Single-minded propositions: why your campaign needs one and how to write it

Jack Joslin

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single minded propositions

It’s time for your new campaign. The objectives are set. The brief is written. Your product or service is ready to have its time in the sun. The creative team stands ready to work up concepts that, ideally, are original, compelling, and generate impactful results for your brand. Naturally, the brief is where the killer idea for this campaign will come from. But what part of it – more than any other – will determine its success?

If you answered “the single-minded proposition” then congratulations, you’re either on the same wavelength as us or read the title of this blog.

What is a single-minded proposition (SMP)? Why do you need one? We’ll look at those questions and more but, put simply, a single-minded proposition ensures your campaign can achieve its full potential.

Without one (or with a poor one) you’ll sink into the sea of sameness and never shine like your brand should.

What is a single-minded proposition?

Your campaign message in one clear, compelling sentence. It’s your creative lodestar that will determine everything yet to come.

Within the SMP, you’ll have the fundamental core for all the resulting messaging. As such, you need to drill down and determine what you want to say.

The key part of the SMP is the “single”. This is not a time to cram in every aspect of your brand essence.

“Should we include X and Y in there too?”

No. Single. One thing.

Now, what exactly that thing is can vary. Most obviously, it could be a benefit.

Purchase X and achieve Y. That might sound nice and concise, but still runs the risk of being too vague.

Adopt our solutions and achieve greater productivity. That fits the same template but is so fuzzy that it’s essentially meaningless.

Do you have a specific benefit to hinge your campaign upon? Perhaps your product improves efficiency by a specific percentage. There may be an average profitability increase you can reference.

Numbers are powerful in advertising and marketing. They’re precise and add credibility to your claims. They make benefits clear and understandable. If you’ve got a concrete outcome that you can deliver, say so.

If you’ve got more than one key benefit, pick the most attention-grabbing and zero in on that. The others can come through in body copy or other collateral.

Why does the SMP matter?

All of this might sound like a daunting prospect. Imagine all the work going into creating a single sentence – one that will never even be seen in public!

In reality, the SMP doesn’t have to be scary. You’re not alone. If you’ve got a crystal-clear direction you want to lay out, that’s wonderful. If not, you can work with your agency to pin it down. Discussion and refinement will bring it to life.

The SMP matters precisely BECAUSE so much work has gone into it. The human mind can’t process too many messages at once. You’re finding a hook – the juicy bit of information that will catch your audience’s attention and reel them in, assisted by a compelling concept and excellent supporting material.

Remember that people are fundamentally emotional. According to the IPA, emotional advertising is almost twice as effective and memorable compared to purely rational content (31% vs 16%).

Put aside what features your product and service can offer for a moment. How do you want your audience to feel if they choose you? Do you want to them to possess a new sense of determination and clarity regarding their own business, or even peace of mind and freedom after you’ve removed an obstacle that induces stress and worry in their daily life?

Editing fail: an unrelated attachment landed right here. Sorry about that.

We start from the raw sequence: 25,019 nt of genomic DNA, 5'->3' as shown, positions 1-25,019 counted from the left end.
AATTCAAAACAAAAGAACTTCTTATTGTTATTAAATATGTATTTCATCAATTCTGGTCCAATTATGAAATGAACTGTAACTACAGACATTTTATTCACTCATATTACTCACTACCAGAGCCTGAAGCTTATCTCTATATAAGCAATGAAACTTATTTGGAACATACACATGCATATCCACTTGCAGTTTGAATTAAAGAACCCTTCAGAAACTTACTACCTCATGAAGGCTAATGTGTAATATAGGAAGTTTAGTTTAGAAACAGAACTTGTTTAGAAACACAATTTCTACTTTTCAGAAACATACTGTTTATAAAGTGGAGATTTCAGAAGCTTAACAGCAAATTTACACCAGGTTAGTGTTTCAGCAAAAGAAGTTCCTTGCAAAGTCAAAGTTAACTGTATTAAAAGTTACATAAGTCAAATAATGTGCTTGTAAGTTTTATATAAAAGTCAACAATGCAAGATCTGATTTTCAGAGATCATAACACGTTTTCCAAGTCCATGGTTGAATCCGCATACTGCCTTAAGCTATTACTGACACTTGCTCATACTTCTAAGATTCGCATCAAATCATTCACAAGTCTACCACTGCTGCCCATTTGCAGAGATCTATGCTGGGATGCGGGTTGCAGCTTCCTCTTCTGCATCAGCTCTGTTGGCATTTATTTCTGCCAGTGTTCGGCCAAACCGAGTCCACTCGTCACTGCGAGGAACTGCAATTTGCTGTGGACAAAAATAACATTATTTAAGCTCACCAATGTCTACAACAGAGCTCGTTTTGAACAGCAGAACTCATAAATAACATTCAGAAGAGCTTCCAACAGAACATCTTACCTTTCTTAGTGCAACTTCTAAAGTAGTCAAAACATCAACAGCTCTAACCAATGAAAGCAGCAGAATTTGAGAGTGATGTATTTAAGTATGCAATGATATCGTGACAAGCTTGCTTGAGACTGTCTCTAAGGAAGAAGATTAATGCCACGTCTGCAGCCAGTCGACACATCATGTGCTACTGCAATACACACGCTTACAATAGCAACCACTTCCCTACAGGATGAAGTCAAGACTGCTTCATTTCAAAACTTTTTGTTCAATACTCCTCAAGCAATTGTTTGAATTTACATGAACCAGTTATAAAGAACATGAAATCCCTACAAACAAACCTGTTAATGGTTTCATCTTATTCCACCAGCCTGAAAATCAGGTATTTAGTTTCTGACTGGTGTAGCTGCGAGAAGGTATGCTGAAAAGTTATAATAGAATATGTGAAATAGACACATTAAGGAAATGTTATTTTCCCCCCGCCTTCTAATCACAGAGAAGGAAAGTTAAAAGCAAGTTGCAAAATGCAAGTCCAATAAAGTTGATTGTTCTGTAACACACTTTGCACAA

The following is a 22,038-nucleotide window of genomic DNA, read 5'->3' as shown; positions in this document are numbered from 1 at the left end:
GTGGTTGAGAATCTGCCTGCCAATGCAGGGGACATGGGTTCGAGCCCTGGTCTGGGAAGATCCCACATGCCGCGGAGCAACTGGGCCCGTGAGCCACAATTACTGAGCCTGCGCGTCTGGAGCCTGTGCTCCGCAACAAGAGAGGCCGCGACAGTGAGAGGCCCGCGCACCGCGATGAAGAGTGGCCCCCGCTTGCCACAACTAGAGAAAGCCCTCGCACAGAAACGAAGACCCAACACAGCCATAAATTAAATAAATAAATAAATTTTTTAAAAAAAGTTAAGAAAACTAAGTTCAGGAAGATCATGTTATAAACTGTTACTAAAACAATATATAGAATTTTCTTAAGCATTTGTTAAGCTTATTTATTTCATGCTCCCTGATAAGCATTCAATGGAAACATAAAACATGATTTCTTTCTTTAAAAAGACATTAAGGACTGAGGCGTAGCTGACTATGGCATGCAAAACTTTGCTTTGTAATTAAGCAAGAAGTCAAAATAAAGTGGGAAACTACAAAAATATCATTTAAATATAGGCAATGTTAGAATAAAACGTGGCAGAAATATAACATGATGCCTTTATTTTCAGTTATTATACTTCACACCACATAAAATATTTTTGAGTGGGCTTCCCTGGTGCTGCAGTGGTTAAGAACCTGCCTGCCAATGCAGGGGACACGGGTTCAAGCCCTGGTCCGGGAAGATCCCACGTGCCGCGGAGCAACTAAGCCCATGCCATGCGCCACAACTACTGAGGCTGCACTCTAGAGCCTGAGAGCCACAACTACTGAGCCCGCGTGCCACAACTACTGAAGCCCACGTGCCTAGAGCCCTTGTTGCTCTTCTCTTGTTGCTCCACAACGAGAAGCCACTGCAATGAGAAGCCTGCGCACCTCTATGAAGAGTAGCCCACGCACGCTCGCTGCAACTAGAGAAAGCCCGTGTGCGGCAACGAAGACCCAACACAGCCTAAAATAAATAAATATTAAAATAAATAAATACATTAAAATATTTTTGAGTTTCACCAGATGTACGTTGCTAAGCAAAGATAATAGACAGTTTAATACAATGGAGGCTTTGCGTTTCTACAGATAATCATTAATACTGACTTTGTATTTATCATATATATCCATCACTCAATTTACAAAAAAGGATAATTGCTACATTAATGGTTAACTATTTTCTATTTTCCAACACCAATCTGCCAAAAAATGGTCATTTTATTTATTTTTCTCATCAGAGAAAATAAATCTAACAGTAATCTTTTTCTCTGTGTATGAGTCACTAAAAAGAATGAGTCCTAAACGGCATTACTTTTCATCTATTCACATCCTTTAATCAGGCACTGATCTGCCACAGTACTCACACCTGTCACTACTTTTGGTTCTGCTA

Here is one small example courtesy of Apple, who suddenly became the de rigeur choice of creatives in the 2000s, inspired by their brand essence of “Think Different.”

1,000 songs in your pocket. This is how the original iPod was launched in 2001. At the time, the very few digital music players had limited space – perhaps enough for an album or two at most. With one short sentence, the iPod staked its claim. All that music in a compact package. Nobody’s going to forget that.

How to write your SMP

The time has come to put pen to paper. Where do you start? If you’re in the agribusiness or animal health sectors, feel free to get in touch and we’ll walk you through it.

 1. Pin down the most important features of your product or service

Start it simply. Of course your product or service has something unique to offer or it wouldn’t exist. Your SMP might be dramatic – maybe you blow the competition out the water. Maybe it’s more subtle – you offer something similar to competitors, but your reputation for exceptional customer service lends greater confidence to potential customers. Whether major or minor, write them down. Create a list and be as specific as possible.

2. How do your features translate into benefits?

Your product or service does X. What does that mean for your customer? Ideally, here is the place to bring in specific numbers to give credibility to your offering. It’s also the place to name the emotions you wish to evoke.

3. Choose your winner

It’s time. Pick one bright and compelling idea to form your SMP. Don’t worry about the others for now. They can come later. Ideally, have any personas you’ve created to identify your targets handy and make sure your SMP speaks to them too.

You need to choose a message that stands front and centre. This will make it memorable and compelling. Overstuffed ads that try to say everything end up saying nothing.

Remember: every ad or piece of marketing is a chance to tell your brand’s story. Take time in getting it right. If you need any help whatsoever – whether it’s helping sow the seeds of an early idea or bringing your vision to life – we’re ready to help.

Let’s dig deeper and let your brand thrive. Get in touch.

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